The Midwestern tenderloin, formally known as a breaded pork tenderloin sandwich (BPT for short), is a slice of pork pounded flat, breaded and fried, then put into a bun, usually with pickles and mustard, and perhaps onion, lettuce and tomato. Iowa, the nation’s most pork-proud state, is famous for its tenderloins, but you’ll also find them in downstate Illinois as well as in Indiana, where it is believed they first were served. (See the review of Nick’s Kitchen.)
While each restaurant serious about BPTs has its own style, there is at least one regional distinction, which is that Iowa tenderloins are broad, often ridiculously broad, stretching far beyond their buns, whereas those farther east tend to be more normal-sized.
Long ago, when we met Mr. Dave Clapp, who began making and selling tenderloins in 1962 at his restaurant in North Manchester, Indiana, he poo-pooed the ridiculously broad ones, explaining that the art of tenderloin cookery is built upon balance, not extremism. There must be just enough crisp, crunchy crust to complement moist, porky insides. Pounded too thin, a tenderloin will seem dry; too thick and it loses its elegance.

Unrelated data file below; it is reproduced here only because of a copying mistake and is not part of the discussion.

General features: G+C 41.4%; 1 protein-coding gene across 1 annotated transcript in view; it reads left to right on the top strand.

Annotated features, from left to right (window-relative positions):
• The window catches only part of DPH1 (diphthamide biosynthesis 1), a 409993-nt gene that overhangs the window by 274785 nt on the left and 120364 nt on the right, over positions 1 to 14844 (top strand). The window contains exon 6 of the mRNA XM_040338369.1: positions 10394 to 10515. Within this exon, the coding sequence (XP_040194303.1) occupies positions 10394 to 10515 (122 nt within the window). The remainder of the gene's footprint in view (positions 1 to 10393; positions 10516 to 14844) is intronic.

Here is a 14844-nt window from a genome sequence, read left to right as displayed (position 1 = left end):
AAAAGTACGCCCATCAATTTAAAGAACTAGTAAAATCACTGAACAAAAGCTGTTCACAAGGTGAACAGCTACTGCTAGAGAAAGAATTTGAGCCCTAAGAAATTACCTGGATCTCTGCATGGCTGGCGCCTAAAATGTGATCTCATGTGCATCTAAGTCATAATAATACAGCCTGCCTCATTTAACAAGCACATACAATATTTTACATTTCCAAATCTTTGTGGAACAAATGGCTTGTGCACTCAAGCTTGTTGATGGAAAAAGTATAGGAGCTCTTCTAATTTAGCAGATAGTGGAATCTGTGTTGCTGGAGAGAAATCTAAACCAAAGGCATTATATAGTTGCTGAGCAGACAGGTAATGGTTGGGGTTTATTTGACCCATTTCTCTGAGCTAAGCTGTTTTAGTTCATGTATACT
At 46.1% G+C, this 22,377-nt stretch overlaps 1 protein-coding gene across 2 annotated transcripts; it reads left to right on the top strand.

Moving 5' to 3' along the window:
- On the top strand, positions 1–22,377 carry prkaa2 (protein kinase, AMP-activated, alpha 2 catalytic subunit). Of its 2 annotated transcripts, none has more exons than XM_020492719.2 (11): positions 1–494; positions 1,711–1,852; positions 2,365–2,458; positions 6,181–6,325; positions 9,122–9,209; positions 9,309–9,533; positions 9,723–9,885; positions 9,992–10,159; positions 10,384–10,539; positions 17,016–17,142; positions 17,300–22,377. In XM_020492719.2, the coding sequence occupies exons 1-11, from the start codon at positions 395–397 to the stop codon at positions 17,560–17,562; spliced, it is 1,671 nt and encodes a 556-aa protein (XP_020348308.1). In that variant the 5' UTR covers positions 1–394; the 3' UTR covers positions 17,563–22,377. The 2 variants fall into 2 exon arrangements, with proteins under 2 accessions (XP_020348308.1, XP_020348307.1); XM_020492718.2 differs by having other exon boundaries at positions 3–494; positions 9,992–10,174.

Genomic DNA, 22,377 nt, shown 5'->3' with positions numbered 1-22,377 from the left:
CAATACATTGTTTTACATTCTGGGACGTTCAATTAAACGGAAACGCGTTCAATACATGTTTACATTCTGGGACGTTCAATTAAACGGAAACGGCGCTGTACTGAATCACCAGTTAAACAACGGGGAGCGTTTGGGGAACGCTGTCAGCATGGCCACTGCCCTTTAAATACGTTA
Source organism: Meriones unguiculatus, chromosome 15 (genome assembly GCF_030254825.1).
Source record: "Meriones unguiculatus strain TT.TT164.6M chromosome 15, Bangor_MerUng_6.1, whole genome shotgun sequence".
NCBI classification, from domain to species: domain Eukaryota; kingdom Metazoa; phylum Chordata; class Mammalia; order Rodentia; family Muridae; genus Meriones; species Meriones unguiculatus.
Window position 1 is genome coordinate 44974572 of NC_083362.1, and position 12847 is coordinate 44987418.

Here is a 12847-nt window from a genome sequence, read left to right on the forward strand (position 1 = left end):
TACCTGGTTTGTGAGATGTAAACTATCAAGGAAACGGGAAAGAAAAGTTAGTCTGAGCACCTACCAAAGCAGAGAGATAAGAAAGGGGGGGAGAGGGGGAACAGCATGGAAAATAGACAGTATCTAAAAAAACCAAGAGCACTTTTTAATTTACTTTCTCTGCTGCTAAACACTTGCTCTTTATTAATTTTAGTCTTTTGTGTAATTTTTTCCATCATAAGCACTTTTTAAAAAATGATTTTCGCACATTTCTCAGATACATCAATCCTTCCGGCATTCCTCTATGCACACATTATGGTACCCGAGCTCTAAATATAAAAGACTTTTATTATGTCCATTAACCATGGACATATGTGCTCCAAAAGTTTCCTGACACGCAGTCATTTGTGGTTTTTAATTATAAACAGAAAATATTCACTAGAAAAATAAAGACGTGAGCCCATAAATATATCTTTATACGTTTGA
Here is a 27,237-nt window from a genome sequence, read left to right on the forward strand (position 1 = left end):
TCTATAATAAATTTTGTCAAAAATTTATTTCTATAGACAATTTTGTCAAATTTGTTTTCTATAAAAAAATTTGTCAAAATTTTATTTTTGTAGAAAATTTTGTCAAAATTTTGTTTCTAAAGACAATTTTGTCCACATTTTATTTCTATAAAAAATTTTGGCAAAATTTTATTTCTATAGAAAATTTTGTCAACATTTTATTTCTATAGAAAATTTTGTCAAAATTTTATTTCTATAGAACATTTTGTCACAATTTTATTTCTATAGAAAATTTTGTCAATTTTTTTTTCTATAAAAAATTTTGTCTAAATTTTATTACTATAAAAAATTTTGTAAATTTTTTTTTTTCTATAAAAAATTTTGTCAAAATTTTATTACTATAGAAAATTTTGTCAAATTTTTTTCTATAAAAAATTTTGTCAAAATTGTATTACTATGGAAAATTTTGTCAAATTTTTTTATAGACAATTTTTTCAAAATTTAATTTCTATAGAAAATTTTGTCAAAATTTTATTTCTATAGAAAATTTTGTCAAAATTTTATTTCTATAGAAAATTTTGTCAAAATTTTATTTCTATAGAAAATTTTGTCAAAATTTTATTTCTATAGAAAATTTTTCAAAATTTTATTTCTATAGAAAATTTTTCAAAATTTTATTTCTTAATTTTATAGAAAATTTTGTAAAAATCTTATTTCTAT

Mr. Dave no longer runs the restaurant that bears his name, but the tenderloins served here fill the bill. While not as prettily garnished as they used to be, and perhaps larger than Dave would want, they are a good balance of crisp crust and sweet pork inside, dressed with mustard, onion and pickle all secreted under the bun.
While Mr. Dave’s reputation was built on tenderloins, it always has offered much more, including hamburgers made from beef cut and ground in house, and some highly recommended broasted chicken. Cliff Strutz (Buffetbuster), who recently visited, describes the chicken as brittle and salty-crusted; and says that the broasted potatoes accompanying it remind him of mini-bakers.